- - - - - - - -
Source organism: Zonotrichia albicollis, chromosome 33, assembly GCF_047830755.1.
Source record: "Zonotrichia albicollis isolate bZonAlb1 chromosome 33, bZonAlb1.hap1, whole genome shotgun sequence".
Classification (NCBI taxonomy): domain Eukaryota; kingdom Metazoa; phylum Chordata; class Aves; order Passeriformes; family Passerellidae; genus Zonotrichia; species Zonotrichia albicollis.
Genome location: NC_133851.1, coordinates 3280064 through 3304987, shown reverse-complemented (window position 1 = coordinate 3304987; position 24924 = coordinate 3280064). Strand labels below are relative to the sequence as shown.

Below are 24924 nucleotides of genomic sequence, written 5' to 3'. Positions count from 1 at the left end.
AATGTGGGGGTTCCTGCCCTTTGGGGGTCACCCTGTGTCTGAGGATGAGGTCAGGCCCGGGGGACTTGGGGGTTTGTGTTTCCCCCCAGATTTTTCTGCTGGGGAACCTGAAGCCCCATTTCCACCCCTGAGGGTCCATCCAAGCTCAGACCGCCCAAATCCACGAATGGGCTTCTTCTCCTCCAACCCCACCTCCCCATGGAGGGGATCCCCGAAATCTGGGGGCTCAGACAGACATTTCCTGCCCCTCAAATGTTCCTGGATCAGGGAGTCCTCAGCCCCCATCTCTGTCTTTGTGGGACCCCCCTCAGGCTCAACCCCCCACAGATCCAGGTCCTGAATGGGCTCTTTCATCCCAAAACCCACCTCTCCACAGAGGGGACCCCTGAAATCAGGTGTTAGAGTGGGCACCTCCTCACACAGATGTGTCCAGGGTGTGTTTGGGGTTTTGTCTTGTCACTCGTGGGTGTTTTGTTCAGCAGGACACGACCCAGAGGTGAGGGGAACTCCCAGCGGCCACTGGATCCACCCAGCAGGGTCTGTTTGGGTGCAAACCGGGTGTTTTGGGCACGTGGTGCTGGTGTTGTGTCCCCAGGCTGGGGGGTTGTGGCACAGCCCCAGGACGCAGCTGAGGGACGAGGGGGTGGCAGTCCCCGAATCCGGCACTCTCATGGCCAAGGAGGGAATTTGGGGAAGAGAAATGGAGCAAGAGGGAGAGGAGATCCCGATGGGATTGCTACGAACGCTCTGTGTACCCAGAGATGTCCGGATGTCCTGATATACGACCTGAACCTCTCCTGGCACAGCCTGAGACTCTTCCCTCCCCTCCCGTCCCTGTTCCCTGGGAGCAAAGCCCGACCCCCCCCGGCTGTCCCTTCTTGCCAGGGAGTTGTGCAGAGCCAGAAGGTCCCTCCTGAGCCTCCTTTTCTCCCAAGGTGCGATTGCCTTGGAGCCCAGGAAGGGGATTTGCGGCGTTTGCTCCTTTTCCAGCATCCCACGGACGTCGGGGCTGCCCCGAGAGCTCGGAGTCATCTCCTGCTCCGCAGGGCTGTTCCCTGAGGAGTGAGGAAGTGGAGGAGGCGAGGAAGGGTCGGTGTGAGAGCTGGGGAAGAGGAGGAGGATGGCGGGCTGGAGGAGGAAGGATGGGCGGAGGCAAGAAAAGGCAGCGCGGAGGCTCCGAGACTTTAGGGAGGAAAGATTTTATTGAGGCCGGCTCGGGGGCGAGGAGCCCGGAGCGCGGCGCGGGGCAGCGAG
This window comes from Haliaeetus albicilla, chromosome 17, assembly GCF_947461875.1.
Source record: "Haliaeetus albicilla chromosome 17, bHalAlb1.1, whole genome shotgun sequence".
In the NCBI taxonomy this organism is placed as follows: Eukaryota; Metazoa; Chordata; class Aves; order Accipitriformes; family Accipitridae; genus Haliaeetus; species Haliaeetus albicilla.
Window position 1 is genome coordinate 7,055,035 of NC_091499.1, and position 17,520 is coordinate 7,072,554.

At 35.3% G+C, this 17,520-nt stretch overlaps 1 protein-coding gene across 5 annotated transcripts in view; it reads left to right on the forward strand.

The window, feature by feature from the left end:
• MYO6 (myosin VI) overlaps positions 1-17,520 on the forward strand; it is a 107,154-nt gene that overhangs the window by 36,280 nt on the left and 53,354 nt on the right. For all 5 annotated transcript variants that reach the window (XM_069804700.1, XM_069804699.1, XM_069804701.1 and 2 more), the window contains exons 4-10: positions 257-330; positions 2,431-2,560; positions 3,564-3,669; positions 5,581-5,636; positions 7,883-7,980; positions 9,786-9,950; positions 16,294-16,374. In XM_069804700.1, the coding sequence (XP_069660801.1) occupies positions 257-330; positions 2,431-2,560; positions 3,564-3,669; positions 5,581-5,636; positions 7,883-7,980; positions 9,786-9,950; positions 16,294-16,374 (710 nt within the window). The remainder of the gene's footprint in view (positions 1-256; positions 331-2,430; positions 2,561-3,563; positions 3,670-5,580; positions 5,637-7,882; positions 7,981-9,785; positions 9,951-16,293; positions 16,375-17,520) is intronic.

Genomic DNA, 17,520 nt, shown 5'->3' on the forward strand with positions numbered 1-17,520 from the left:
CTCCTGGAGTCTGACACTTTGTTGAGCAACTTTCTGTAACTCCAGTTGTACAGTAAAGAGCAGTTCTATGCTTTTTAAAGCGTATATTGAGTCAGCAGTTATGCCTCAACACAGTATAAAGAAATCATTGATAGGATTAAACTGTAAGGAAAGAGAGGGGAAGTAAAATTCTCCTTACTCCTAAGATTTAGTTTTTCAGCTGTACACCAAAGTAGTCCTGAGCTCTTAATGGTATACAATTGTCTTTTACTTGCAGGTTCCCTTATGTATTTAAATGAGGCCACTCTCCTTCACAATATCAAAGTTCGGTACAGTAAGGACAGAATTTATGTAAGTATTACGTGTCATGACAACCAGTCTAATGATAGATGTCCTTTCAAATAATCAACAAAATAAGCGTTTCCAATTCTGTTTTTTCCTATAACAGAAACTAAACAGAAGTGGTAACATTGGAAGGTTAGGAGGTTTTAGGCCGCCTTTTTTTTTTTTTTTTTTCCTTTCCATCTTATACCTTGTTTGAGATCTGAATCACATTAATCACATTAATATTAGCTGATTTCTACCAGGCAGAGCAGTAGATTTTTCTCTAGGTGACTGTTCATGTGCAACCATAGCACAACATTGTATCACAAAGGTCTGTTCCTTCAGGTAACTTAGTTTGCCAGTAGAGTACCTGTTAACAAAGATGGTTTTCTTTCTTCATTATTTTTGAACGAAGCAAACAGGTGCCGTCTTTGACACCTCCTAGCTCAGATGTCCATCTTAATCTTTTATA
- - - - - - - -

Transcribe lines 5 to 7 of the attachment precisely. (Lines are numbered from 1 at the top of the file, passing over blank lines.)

Below are 24924 nucleotides of genomic sequence, written 5' to 3'. Positions count from 1 at the left end.
AATGTGGGGGTTCCTGCCCTTTGGGGGTCACCCTGTGTCTGAGGATGAGGTCAGGCCCGGGGGACTTGGGGGTTTGTGTTTCCCCCCAGATTTTTCTGCTGGGGAACCTGAAGCCCCATTTCCACCCCTGAGGGTCCATCCAAGCTCAGACCGCCCAAATCCACGAATGGGCTTCTTCTCCTCCAACCCCACCTCCCCATGGAGGGGATCCCCGAAATCTGGGGGCTCAGACAGACATTTCCTGCCCCTCAAATGTTCCTGGATCAGGGAGTCCTCAGCCCCCATCTCTGTCTTTGTGGGACCCCCCTCAGGCTCAACCCCCCACAGATCCAGGTCCTGAATGGGCTCTTTCATCCCAAAACCCACCTCTCCACAGAGGGGACCCCTGAAATCAGGTGTTAGAGTGGGCACCTCCTCACACAGATGTGTCCAGGGTGTGTTTGGGGTTTTGTCTTGTCACTCGTGGGTGTTTTGTTCAGCAGGACACGACCCAGAGGTGAGGGGAACTCCCAGCGGCCACTGGATCCACCCAGCAGGGTCTGTTTGGGTGCAAACCGGGTGTTTTGGGCACGTGGTGCTGGTGTTGTGTCCCCAGGCTGGGGGGTTGTGGCACAGCCCCAGGACGCAGCTGAGGGACGAGGGGGTGGCAGTCCCCGAATCCGGCACTCTCATGGCCAAGGAGGGAATTTGGGGAAGAGAAATGGAGCAAGAGGGAGAGGAGATCCCGATGGGATTGCTACGAACGCTCTGTGTACCCAGAGATGTCCGGATGTCCTGATATACGACCTGAACCTCTCCTGGCACAGCCTGAGACTCTTCCCTCCCCTCCCGTCCCTGTTCCCTGGGAGCAAAGCCCGACCCCCCCCGGCTGTCCCTTCTTGCCAGGGAGTTGTGCAGAGCCAGAAGGTCCCTCCTGAGCCTCCTTTTCTCCCAAGGTGCGATTGCCTTGGAGCCCAGGAAGGGGATTTGCGGCGTTTGCTCCTTTTCCAGCATCCCACGGACGTCGGGGCTGCCCCGAGAGCTCGGAGTCATCTCCTGCTCCGCAGGGCTGTTCCCTGAGGAGTGAGGAAGTGGAGGAGGCGAGGAAGGGTCGGTGTGAGAGCTGGGGAAGAGGAGGAGGATGGCGGGCTGGAGGAGGAAGGATGGGCGGAGGCAAGAAAAGGCAGCGCGGAGGCTCCGAGACTTTAGGGAGGAAAGATTTTATTGAGGCCGGCTCGGGGGCGAGGAGCCCGGAGCGCGGCGCGGGGCAGCGAG
This window comes from Haliaeetus albicilla, chromosome 17, assembly GCF_947461875.1.